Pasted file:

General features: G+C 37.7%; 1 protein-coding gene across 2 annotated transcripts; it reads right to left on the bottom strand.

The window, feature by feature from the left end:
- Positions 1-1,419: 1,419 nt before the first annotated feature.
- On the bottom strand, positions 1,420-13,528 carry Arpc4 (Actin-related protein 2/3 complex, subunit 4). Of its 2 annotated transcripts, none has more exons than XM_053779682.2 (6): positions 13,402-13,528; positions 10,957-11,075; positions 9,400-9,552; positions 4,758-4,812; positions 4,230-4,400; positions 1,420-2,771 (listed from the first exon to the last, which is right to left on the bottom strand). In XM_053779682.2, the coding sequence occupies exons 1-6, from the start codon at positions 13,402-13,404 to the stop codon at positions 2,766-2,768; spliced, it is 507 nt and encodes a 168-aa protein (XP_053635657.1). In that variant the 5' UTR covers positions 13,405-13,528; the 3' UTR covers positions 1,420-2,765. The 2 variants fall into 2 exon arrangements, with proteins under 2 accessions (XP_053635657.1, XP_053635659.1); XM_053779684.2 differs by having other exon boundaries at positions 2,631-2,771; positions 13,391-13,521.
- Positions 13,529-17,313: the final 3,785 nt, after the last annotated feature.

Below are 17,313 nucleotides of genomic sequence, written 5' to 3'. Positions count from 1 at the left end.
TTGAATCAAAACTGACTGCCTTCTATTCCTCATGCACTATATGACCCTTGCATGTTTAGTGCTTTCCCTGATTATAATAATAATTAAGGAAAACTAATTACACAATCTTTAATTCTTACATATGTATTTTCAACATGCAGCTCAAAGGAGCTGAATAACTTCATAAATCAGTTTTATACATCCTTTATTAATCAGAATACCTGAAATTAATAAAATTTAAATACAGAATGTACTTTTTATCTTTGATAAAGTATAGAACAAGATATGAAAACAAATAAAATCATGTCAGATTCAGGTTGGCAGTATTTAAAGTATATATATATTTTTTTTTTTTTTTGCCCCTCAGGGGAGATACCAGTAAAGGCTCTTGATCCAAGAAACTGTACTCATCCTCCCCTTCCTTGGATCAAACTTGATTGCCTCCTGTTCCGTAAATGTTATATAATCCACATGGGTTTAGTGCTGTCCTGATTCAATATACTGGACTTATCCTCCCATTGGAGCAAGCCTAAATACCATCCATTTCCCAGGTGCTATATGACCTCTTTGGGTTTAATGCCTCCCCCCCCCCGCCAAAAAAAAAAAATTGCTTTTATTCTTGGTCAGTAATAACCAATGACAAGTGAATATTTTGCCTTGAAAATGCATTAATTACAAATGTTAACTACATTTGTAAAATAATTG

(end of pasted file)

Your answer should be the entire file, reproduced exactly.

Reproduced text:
General features: G+C 37.7%; 1 protein-coding gene across 2 annotated transcripts; it reads right to left on the bottom strand.

The window, feature by feature from the left end:
- Positions 1-1,419: 1,419 nt before the first annotated feature.
- On the bottom strand, positions 1,420-13,528 carry Arpc4 (Actin-related protein 2/3 complex, subunit 4). Of its 2 annotated transcripts, none has more exons than XM_053779682.2 (6): positions 13,402-13,528; positions 10,957-11,075; positions 9,400-9,552; positions 4,758-4,812; positions 4,230-4,400; positions 1,420-2,771 (listed from the first exon to the last, which is right to left on the bottom strand). In XM_053779682.2, the coding sequence occupies exons 1-6, from the start codon at positions 13,402-13,404 to the stop codon at positions 2,766-2,768; spliced, it is 507 nt and encodes a 168-aa protein (XP_053635657.1). In that variant the 5' UTR covers positions 13,405-13,528; the 3' UTR covers positions 1,420-2,765. The 2 variants fall into 2 exon arrangements, with proteins under 2 accessions (XP_053635657.1, XP_053635659.1); XM_053779684.2 differs by having other exon boundaries at positions 2,631-2,771; positions 13,391-13,521.
- Positions 13,529-17,313: the final 3,785 nt, after the last annotated feature.

Below are 17,313 nucleotides of genomic sequence, written 5' to 3'. Positions count from 1 at the left end.
TTGAATCAAAACTGACTGCCTTCTATTCCTCATGCACTATATGACCCTTGCATGTTTAGTGCTTTCCCTGATTATAATAATAATTAAGGAAAACTAATTACACAATCTTTAATTCTTACATATGTATTTTCAACATGCAGCTCAAAGGAGCTGAATAACTTCATAAATCAGTTTTATACATCCTTTATTAATCAGAATACCTGAAATTAATAAAATTTAAATACAGAATGTACTTTTTATCTTTGATAAAGTATAGAACAAGATATGAAAACAAATAAAATCATGTCAGATTCAGGTTGGCAGTATTTAAAGTATATATATATTTTTTTTTTTTTTTGCCCCTCAGGGGAGATACCAGTAAAGGCTCTTGATCCAAGAAACTGTACTCATCCTCCCCTTCCTTGGATCAAACTTGATTGCCTCCTGTTCCGTAAATGTTATATAATCCACATGGGTTTAGTGCTGTCCTGATTCAATATACTGGACTTATCCTCCCATTGGAGCAAGCCTAAATACCATCCATTTCCCAGGTGCTATATGACCTCTTTGGGTTTAATGCCTCCCCCCCCCCGCCAAAAAAAAAAAATTGCTTTTATTCTTGGTCAGTAATAACCAATGACAAGTGAATATTTTGCCTTGAAAATGCATTAATTACAAATGTTAACTACATTTGTAAAATAATTG